There are also two other shows up in the first floor galleries that are very worthwhile: Beverly McIver and Steve Steele. It’s a privilege to be in their company.
In October, The Boulder Museum of Contemporary Art held Boulder, Colorado's first Pecha Kucha Night. Pecha Kucha Night was devised in Tokyo in February 2003 as an event for young designers to meet, network, and show their work in public.
It has turned into a massive celebration, with events happening in hundreds of cities around the world, inspiring creatives worldwide. Drawing its name from the Japanese term for the sound of "chit chat", it rests on a presentation format that is based on a simple idea: 20 images x 20 seconds. It's a format that makes presentations concise, and keeps things moving at a rapid pace.
The presenters were Mimi Steiger, Barry Ollman, Ryan Batch, Michelle Ellsworth, Ali Gid far, Pattie Lee Becker, Molly Baker, Monika Wittig, Alicia Davis, Joel Haertling.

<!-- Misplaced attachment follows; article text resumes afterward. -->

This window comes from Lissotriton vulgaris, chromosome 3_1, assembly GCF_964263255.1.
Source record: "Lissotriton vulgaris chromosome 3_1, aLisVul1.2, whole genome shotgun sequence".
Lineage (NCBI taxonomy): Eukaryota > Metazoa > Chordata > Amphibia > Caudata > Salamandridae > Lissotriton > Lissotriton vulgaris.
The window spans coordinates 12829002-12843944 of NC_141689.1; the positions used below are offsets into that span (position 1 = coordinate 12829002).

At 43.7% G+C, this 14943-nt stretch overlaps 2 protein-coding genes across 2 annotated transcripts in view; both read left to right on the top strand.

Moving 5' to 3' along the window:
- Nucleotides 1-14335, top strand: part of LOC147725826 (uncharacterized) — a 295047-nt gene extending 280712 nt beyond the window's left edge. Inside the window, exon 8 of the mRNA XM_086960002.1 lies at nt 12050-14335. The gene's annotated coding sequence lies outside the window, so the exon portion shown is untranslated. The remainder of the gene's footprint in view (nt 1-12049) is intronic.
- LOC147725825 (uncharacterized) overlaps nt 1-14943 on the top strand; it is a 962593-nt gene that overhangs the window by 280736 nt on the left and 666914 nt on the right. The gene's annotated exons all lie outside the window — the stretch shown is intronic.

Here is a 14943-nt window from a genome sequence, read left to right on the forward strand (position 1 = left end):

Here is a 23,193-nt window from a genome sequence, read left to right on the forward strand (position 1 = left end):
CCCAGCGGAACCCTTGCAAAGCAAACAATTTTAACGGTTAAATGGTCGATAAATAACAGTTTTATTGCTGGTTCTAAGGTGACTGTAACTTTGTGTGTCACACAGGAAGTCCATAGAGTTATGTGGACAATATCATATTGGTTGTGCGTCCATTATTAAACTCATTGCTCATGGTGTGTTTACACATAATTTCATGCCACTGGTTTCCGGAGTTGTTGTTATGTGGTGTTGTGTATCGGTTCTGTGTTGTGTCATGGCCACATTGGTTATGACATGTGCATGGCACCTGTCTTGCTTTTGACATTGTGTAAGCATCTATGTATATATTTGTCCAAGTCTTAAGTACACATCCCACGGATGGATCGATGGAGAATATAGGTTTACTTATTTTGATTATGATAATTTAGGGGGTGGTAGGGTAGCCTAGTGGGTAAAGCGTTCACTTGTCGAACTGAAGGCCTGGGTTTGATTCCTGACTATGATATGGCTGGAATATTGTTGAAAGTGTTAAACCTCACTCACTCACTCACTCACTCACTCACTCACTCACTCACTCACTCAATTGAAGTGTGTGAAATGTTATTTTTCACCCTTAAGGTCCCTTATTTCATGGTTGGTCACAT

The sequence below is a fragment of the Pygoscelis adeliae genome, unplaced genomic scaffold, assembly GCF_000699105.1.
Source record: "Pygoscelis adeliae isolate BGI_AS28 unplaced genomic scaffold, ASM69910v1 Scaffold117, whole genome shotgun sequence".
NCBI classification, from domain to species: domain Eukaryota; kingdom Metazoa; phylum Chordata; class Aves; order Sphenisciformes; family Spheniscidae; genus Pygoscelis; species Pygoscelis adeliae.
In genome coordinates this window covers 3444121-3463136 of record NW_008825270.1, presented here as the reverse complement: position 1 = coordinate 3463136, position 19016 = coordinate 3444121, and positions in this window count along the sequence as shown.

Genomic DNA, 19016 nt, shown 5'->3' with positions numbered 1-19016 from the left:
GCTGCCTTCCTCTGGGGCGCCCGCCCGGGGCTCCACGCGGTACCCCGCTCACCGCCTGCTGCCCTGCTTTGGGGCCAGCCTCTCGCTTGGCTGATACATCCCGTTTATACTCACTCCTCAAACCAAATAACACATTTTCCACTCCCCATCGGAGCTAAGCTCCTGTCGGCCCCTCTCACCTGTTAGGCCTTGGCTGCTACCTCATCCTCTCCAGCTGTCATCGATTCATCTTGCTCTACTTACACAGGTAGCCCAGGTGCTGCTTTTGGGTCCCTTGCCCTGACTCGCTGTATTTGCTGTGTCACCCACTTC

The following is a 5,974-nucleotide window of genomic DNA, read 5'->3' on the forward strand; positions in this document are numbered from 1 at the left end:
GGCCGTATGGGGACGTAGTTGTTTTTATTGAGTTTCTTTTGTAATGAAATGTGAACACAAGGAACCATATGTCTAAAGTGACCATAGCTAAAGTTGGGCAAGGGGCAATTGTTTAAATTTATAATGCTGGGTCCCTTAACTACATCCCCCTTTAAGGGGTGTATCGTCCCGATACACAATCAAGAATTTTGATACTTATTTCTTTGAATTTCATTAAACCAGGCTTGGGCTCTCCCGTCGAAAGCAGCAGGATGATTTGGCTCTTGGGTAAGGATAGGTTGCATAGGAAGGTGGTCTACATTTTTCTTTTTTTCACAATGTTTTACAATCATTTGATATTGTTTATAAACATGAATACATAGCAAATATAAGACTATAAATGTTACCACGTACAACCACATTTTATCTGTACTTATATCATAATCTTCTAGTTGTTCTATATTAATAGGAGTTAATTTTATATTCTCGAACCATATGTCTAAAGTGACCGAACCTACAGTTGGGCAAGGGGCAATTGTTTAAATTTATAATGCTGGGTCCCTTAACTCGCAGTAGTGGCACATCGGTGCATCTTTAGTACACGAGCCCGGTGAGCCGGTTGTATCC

I presented some older artworks with their corresponding narrative:
In the Lands of the Extinct or The Redevelopment Project
One day, in a moment of great disquiet, an urgent animal conference is organized to discuss the demise of their kingdom, forging a plan to hunt for an ancient portal, spoken only of in myth, in hopes that its discovery will offer passage to a new land. Over time, it is unearthed, and through this find, our animals leave us. Later, far into the future when our lands are not the only ones we know, when people are giants and lifeforms are scarce, this portal is rediscovered opening up possibilities to restore our world with species and kingdoms once thought gone forever. It is covered in leaves, with remnants of a unicorn, and twisting throughout, a heart of luminous and long ventricles.
This entryway leads the Travelers, a band of giants, a selected few chosen to roam from land to land in search of life forces, into worlds of great circumstance, hope, and peril. One struggles to recover a diamond-encased soul from the bank vaults of lions. Another is sent out to retrieve the diminishing element of song.
She gathers a hawk from a lonesome tree and readies herself to transport it back to our planet through a ring of stones. Forms have personalities and new purposes. These are mystical days. These are telepathic times.